• there is no licensed medicine applicable to the particular patient—for example, if the patient is a child and a medicine licensed only for adult patients would meet the needs of the child
    • a medicine licensed to treat a condition or symptom in children would nonetheless not meet the specific assessed needs of the particular child, but a medicine licensed for the same condition or symptom in adults would do so
    • the dosage specified for a licensed medicine would not meet the patient’s need
    • the patient needs a medicine in a formulation that is not specified in an applicable licence
  • a suitably licensed medicine that would meet the patient’s need is not available. This may arise where, for example, there is a temporary shortage in supply
  • the prescribing forms part of a properly approved research project
  • there is a serious risk to public health, and the MHRA has temporarily authorised the sale or supply of an unlicensed medicine, such as a vaccine or treatment, in response.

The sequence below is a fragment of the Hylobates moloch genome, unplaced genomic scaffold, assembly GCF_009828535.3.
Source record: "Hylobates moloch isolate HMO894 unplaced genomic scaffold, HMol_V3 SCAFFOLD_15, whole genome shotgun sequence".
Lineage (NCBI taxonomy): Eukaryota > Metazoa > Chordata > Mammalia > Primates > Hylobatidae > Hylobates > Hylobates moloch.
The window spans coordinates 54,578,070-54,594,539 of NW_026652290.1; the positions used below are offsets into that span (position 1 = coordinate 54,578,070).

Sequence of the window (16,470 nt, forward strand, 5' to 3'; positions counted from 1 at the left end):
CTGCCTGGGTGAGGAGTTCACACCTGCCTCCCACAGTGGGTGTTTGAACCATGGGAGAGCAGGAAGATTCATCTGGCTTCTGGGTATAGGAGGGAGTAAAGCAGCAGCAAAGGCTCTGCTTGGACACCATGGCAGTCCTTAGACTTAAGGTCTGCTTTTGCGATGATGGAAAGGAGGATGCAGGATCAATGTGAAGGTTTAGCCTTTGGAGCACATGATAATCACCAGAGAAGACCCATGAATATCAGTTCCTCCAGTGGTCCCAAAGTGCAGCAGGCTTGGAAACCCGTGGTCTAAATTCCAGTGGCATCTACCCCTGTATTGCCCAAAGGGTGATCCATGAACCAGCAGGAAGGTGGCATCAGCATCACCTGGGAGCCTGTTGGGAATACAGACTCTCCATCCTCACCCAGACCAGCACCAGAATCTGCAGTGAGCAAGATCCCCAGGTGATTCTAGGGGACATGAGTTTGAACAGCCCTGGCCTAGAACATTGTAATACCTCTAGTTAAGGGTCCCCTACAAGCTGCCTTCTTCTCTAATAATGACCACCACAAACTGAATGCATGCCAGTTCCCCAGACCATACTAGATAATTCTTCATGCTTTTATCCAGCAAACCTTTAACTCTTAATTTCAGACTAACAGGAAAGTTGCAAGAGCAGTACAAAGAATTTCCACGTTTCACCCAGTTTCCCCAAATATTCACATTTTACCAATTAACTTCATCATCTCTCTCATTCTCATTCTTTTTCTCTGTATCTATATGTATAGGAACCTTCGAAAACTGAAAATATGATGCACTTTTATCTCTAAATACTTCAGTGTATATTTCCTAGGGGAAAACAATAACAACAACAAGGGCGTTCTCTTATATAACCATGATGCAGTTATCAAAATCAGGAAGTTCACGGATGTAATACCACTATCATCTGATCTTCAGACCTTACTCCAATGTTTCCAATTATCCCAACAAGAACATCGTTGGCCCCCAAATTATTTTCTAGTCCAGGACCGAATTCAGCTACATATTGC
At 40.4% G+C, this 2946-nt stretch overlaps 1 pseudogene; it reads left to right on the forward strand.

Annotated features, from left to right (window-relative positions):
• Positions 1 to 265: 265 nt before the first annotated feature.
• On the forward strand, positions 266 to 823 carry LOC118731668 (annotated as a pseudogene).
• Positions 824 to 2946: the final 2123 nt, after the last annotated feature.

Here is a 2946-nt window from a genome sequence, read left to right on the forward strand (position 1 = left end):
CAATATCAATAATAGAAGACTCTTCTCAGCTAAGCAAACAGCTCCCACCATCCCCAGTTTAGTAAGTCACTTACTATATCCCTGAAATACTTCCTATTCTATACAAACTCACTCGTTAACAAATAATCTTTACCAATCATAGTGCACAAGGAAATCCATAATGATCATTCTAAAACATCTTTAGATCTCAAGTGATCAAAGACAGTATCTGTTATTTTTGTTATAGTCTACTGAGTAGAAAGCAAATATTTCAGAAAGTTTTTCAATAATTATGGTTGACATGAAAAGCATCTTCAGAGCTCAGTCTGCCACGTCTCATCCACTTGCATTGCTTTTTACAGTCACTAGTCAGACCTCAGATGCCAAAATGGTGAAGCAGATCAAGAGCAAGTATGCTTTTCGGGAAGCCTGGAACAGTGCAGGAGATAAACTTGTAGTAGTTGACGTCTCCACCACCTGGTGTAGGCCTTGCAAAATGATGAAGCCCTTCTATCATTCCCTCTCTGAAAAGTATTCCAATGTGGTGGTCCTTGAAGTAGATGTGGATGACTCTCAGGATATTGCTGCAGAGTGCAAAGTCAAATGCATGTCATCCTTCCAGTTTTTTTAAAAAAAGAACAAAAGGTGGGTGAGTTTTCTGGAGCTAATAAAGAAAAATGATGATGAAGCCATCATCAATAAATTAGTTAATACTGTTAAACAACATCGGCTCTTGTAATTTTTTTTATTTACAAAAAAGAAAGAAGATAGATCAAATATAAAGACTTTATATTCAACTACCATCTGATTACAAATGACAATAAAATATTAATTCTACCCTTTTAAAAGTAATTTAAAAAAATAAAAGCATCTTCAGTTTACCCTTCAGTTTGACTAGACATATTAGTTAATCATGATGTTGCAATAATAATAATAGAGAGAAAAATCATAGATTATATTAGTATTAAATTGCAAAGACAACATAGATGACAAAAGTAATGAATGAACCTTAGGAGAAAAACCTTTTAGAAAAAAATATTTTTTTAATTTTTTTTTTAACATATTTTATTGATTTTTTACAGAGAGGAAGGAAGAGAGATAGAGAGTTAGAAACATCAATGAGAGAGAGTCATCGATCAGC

MHRA=Medicines and Healthcare products Regulatory Agency

Adapted from General Medical Council. Good practice in prescribing and managing medicines and devices. London: GMC, 2021. Available at: www.gmc-uk.org/-/media/documents/prescribing-guidance-updated-english-20210405_pdf-85260533.pdf

Reproduced with permission.

5. Do not prescribe for yourself or your family

The GMC is clear that: ‘Wherever possible, you must avoid prescribing for yourself or anyone you have a close personal relationship with’.1 Fitness-to-practise cases have arisen from self-prescribing, some of which have led to restrictions on the doctor’s practice.10,11 If you absolutely have to, then make sure that your documentation is clear and be prepared to defend your decision.1

Summary

Prescribing is a key part of our practice, and it is useful to have clear, unambiguous guidance from the GMC as to what we can and can’t do. Use it to guide your own practice, and be aware that it can also be cited as part of your decision to refuse to carry out prescribing that you consider to be unsafe, so that you can continue to work within the established principle of ‘first, do no harm’.